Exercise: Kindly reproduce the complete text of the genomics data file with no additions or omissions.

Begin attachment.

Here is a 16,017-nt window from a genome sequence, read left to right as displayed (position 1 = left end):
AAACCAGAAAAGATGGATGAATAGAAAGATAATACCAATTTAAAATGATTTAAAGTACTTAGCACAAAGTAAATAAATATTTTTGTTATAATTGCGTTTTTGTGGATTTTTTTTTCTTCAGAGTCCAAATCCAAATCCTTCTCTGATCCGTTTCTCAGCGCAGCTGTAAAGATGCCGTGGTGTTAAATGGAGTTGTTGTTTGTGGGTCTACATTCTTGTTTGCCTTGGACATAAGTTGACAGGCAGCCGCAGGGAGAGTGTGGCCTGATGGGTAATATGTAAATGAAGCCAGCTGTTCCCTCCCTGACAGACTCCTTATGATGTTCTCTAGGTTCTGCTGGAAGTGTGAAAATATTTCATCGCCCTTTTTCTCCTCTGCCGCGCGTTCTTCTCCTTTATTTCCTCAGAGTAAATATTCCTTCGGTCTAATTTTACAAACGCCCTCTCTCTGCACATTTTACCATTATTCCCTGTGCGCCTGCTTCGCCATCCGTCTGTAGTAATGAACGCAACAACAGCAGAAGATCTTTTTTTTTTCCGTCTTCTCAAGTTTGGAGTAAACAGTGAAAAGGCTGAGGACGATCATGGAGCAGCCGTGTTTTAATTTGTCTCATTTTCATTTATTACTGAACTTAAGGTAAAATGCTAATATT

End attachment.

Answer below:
Here is a 16,017-nt window from a genome sequence, read left to right as displayed (position 1 = left end):
AAACCAGAAAAGATGGATGAATAGAAAGATAATACCAATTTAAAATGATTTAAAGTACTTAGCACAAAGTAAATAAATATTTTTGTTATAATTGCGTTTTTGTGGATTTTTTTTTCTTCAGAGTCCAAATCCAAATCCTTCTCTGATCCGTTTCTCAGCGCAGCTGTAAAGATGCCGTGGTGTTAAATGGAGTTGTTGTTTGTGGGTCTACATTCTTGTTTGCCTTGGACATAAGTTGACAGGCAGCCGCAGGGAGAGTGTGGCCTGATGGGTAATATGTAAATGAAGCCAGCTGTTCCCTCCCTGACAGACTCCTTATGATGTTCTCTAGGTTCTGCTGGAAGTGTGAAAATATTTCATCGCCCTTTTTCTCCTCTGCCGCGCGTTCTTCTCCTTTATTTCCTCAGAGTAAATATTCCTTCGGTCTAATTTTACAAACGCCCTCTCTCTGCACATTTTACCATTATTCCCTGTGCGCCTGCTTCGCCATCCGTCTGTAGTAATGAACGCAACAACAGCAGAAGATCTTTTTTTTTTCCGTCTTCTCAAGTTTGGAGTAAACAGTGAAAAGGCTGAGGACGATCATGGAGCAGCCGTGTTTTAATTTGTCTCATTTTCATTTATTACTGAACTTAAGGTAAAATGCTAATATT